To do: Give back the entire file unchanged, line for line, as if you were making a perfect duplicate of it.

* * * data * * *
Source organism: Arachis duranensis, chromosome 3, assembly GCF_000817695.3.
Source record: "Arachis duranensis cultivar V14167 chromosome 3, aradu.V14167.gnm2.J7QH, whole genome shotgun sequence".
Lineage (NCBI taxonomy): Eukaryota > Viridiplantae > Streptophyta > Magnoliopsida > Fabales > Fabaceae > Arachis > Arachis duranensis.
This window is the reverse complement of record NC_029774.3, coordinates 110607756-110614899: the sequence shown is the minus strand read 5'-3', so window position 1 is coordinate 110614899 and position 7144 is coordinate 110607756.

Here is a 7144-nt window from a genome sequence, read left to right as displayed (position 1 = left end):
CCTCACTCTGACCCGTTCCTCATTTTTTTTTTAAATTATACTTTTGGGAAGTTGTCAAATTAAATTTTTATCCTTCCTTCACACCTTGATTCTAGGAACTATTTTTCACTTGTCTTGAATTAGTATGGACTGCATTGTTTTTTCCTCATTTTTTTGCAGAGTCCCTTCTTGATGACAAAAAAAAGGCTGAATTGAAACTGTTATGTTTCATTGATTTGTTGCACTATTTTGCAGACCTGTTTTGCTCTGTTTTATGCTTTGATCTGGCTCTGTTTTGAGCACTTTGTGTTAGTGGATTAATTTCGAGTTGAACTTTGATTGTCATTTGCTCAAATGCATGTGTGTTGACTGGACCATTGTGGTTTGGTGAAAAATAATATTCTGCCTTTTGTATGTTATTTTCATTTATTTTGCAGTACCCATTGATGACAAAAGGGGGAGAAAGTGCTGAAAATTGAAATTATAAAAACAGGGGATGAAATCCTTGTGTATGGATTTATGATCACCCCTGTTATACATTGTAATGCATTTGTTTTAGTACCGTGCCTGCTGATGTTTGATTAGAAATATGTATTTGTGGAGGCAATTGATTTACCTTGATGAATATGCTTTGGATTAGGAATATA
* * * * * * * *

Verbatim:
Source organism: Arachis duranensis, chromosome 3, assembly GCF_000817695.3.
Source record: "Arachis duranensis cultivar V14167 chromosome 3, aradu.V14167.gnm2.J7QH, whole genome shotgun sequence".
Lineage (NCBI taxonomy): Eukaryota > Viridiplantae > Streptophyta > Magnoliopsida > Fabales > Fabaceae > Arachis > Arachis duranensis.
This window is the reverse complement of record NC_029774.3, coordinates 110607756-110614899: the sequence shown is the minus strand read 5'-3', so window position 1 is coordinate 110614899 and position 7144 is coordinate 110607756.

Here is a 7144-nt window from a genome sequence, read left to right as displayed (position 1 = left end):
CCTCACTCTGACCCGTTCCTCATTTTTTTTTTAAATTATACTTTTGGGAAGTTGTCAAATTAAATTTTTATCCTTCCTTCACACCTTGATTCTAGGAACTATTTTTCACTTGTCTTGAATTAGTATGGACTGCATTGTTTTTTCCTCATTTTTTTGCAGAGTCCCTTCTTGATGACAAAAAAAAGGCTGAATTGAAACTGTTATGTTTCATTGATTTGTTGCACTATTTTGCAGACCTGTTTTGCTCTGTTTTATGCTTTGATCTGGCTCTGTTTTGAGCACTTTGTGTTAGTGGATTAATTTCGAGTTGAACTTTGATTGTCATTTGCTCAAATGCATGTGTGTTGACTGGACCATTGTGGTTTGGTGAAAAATAATATTCTGCCTTTTGTATGTTATTTTCATTTATTTTGCAGTACCCATTGATGACAAAAGGGGGAGAAAGTGCTGAAAATTGAAATTATAAAAACAGGGGATGAAATCCTTGTGTATGGATTTATGATCACCCCTGTTATACATTGTAATGCATTTGTTTTAGTACCGTGCCTGCTGATGTTTGATTAGAAATATGTATTTGTGGAGGCAATTGATTTACCTTGATGAATATGCTTTGGATTAGGAATATA